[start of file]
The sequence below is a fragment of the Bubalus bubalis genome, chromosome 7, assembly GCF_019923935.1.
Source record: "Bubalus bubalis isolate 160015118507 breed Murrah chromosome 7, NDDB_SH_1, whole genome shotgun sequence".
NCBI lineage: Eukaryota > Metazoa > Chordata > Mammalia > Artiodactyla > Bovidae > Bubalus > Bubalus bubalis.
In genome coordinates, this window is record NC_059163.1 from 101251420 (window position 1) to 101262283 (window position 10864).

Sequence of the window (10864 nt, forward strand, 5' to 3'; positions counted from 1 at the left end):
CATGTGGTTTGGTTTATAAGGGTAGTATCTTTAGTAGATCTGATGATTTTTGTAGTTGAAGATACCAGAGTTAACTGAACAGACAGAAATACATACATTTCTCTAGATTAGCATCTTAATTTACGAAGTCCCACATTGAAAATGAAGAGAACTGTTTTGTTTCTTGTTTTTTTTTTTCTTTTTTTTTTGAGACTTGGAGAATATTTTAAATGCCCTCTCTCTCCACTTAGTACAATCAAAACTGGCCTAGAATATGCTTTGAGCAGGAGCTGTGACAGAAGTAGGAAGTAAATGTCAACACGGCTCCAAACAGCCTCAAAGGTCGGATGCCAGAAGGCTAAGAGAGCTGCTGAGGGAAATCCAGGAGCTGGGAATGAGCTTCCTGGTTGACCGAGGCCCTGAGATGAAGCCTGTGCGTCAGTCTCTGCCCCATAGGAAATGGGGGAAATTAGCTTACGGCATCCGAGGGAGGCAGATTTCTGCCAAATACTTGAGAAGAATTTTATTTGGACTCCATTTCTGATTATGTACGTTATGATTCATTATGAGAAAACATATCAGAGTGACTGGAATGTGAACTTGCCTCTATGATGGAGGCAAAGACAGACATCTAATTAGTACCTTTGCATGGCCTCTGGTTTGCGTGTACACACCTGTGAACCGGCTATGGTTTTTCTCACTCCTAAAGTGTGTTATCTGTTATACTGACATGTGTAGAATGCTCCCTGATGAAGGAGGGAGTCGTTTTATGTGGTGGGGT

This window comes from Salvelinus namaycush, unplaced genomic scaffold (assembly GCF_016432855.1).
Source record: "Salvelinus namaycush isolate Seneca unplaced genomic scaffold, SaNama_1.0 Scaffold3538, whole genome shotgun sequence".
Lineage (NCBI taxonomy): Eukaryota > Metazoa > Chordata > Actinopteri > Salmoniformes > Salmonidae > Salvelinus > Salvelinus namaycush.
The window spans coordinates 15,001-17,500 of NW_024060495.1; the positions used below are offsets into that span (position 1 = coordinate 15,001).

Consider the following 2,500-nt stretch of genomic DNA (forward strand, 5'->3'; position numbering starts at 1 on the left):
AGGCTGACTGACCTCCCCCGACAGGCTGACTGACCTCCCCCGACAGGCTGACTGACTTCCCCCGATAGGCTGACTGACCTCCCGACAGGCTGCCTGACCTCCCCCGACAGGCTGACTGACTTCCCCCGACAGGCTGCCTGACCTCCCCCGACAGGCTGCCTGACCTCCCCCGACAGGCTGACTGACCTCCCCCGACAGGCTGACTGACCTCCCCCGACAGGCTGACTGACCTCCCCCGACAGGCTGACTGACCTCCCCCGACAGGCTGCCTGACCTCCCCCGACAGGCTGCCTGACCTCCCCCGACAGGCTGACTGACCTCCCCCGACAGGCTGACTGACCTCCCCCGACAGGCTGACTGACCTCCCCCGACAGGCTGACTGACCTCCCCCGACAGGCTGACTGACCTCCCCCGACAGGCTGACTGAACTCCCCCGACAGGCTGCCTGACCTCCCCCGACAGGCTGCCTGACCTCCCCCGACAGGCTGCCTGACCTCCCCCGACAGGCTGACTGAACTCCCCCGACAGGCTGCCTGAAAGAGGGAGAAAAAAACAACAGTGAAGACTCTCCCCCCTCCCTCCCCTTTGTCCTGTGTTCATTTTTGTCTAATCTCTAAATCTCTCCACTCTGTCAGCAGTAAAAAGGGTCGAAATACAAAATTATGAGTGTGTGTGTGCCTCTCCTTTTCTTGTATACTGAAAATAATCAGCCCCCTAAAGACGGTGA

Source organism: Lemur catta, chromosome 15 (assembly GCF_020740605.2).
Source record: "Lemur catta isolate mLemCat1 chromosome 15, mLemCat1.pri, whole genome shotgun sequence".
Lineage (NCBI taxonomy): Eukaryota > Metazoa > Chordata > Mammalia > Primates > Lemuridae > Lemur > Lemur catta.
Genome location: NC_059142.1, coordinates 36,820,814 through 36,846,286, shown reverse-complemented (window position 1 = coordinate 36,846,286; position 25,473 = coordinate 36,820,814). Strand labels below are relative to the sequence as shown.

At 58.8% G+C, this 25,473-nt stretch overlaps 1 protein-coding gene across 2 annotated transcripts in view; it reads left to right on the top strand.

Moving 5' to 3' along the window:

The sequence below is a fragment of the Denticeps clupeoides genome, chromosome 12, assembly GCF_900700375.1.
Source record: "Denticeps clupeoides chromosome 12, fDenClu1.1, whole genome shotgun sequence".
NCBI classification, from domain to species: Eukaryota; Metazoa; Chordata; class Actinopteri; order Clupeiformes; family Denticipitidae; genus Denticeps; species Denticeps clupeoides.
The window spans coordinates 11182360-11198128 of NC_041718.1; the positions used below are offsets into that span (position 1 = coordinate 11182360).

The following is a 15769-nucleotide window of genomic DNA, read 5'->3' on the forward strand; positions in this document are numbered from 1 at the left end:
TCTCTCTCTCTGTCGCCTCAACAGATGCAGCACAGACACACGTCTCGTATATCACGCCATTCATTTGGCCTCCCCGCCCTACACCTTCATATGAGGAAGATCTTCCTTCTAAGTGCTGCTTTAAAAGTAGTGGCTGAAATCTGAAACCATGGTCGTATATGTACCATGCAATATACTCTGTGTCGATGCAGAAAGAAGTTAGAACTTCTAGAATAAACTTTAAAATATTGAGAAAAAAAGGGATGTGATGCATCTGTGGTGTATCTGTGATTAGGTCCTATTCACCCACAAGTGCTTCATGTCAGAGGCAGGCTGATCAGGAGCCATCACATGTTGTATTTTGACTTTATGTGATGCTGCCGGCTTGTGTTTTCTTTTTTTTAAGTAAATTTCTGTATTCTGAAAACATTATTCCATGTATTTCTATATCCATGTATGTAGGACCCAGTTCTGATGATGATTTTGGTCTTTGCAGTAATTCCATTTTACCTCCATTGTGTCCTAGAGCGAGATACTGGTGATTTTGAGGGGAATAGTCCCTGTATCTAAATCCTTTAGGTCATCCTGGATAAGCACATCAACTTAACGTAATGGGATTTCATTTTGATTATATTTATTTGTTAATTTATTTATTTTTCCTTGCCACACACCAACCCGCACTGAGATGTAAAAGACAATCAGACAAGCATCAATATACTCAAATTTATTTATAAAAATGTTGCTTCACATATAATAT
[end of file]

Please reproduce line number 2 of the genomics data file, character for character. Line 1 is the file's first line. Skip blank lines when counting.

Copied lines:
Source record: "Bubalus bubalis isolate 160015118507 breed Murrah chromosome 7, NDDB_SH_1, whole genome shotgun sequence".